Since I address ‘symptomatic reading’ in my book in detail I wish to hint here only at what cultural criticism that does not focus exclusively on ‘criticizing’ the work could be. I ask: what if we add to our ‘symptomatic’, ‘systematic’ and ‘analytic’ critical writing on literature and culture a type of criticism that focuses on what is innovative about a movie like Avatar? What would ‘critical writing’ that spends time wondering about a phenomenon rather than rushing to classify it in relation to class, gender, discourse, ‘the sovereign’, biopolitics, etc. look like?
Incidentally, I don’t happen to regard Avatar as an artistic triumph—its stunning visuals notwithstanding. Nevertheless, it is a work with a clear futural dimension, as well as something to say about colonialism, imperialism and ruthless capitalism. Additionally, it raises questions about the meaning of liberty; questions which might prove politically meaningful. The best indication for the latter, admittedly sweeping claim is what happened in China recently. For reasons one can only speculate about, the authorities have pulled the 2D version of the movie from cinemas. According to commentators, the Chinese government was apparently worried precisely about the futural, political aspect of the film. They were concerned that some viewers would be inspired by the Na'vi’s fight for survival against the rapacious humans and might draw a dangerous analogy between the sympathetic race’s fate with that of the millions Chinese being brutally removed from their homes to make way for property developers.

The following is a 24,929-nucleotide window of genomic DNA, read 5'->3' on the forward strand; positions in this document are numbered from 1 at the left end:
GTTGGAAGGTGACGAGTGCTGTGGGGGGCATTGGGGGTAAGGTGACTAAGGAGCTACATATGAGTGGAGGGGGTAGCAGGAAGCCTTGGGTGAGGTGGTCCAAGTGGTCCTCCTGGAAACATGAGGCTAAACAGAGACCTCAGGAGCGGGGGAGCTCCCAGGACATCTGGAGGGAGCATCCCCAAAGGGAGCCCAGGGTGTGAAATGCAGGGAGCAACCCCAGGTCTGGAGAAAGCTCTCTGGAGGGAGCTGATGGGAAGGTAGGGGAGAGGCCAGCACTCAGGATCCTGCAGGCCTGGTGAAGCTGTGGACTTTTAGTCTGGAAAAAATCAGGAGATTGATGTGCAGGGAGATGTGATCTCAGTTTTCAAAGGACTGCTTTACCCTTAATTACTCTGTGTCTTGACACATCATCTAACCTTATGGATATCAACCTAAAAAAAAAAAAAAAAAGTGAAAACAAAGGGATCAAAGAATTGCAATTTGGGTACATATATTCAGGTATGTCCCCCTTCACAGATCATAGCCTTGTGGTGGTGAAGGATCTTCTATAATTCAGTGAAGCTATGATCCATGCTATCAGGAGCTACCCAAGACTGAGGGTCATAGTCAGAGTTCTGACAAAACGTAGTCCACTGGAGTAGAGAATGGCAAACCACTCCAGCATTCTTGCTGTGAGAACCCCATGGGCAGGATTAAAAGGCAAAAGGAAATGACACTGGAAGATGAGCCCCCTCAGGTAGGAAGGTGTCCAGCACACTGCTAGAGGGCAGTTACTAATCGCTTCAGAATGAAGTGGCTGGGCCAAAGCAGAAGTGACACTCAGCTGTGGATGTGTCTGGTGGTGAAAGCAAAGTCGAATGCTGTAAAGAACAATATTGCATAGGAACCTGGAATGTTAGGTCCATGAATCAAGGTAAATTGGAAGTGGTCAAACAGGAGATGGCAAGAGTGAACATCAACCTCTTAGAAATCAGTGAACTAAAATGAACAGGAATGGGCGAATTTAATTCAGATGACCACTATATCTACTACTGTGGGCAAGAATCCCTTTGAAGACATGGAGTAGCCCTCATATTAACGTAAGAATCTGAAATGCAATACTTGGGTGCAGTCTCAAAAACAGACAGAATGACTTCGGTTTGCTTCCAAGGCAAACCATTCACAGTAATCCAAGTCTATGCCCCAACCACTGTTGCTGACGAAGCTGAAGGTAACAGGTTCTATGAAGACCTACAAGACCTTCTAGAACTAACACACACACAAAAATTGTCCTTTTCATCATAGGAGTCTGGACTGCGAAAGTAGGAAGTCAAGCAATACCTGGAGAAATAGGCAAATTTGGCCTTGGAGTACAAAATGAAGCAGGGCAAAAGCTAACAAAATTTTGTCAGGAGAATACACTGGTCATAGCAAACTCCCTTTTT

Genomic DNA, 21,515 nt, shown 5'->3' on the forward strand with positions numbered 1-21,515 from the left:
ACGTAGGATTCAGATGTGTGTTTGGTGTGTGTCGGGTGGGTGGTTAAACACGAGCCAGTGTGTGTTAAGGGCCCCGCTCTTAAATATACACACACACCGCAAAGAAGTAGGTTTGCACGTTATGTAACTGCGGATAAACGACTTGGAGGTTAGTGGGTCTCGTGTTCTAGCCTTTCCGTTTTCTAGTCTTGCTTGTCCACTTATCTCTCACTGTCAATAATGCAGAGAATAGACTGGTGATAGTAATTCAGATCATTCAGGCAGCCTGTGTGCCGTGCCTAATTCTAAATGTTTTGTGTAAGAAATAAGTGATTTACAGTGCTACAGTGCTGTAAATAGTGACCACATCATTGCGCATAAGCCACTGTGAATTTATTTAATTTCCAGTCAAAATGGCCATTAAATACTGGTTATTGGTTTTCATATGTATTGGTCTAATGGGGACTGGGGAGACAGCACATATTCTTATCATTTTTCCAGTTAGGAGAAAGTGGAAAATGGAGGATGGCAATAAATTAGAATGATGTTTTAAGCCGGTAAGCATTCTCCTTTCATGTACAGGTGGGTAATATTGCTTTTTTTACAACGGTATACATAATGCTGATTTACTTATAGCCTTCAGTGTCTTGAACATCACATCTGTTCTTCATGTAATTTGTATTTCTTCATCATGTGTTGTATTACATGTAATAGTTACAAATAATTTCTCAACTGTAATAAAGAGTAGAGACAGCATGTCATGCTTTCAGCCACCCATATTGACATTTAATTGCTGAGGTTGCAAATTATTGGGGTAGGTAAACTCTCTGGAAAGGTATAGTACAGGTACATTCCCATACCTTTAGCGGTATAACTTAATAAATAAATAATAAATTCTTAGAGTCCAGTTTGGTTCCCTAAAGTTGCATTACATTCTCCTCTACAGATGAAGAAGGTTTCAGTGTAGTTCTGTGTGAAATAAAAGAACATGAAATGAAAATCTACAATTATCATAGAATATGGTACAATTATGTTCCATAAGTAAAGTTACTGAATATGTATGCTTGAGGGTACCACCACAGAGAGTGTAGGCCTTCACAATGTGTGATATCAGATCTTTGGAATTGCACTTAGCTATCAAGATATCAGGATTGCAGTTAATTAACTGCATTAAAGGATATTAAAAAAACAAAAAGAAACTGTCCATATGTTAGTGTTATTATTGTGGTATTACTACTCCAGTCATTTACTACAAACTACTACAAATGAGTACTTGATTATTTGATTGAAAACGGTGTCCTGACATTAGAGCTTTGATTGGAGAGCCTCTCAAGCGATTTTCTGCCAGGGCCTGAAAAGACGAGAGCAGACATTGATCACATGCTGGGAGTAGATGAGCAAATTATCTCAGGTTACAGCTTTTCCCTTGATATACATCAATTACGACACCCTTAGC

Returning for a moment to Oliver Sacks’s book that helped me pass the flight to Europe: I would like to see cultural and literary criticism that we produce recover some of the delight in mystery and the sense of awe that permeates every line of his Musicophilia: Tales of Music and the Brain. What if we concentrated more on re-describing our objects to foreground their distinctiveness, novelties, usefulness, and beauty, rather than busying ourselves with their eloquent liquidation? What if we were to pay more attention to how the works we read create possibilities that might be carried over into new situations? What if made such ways of reading more accessible—would works of criticism then grace a few more bookstore shelves?
See also, Nicholas M. Gaskill, “Experience and Signs: Towards a Pragmatist Literary Criticism,” New Literary History 39 (2008): 165-183.)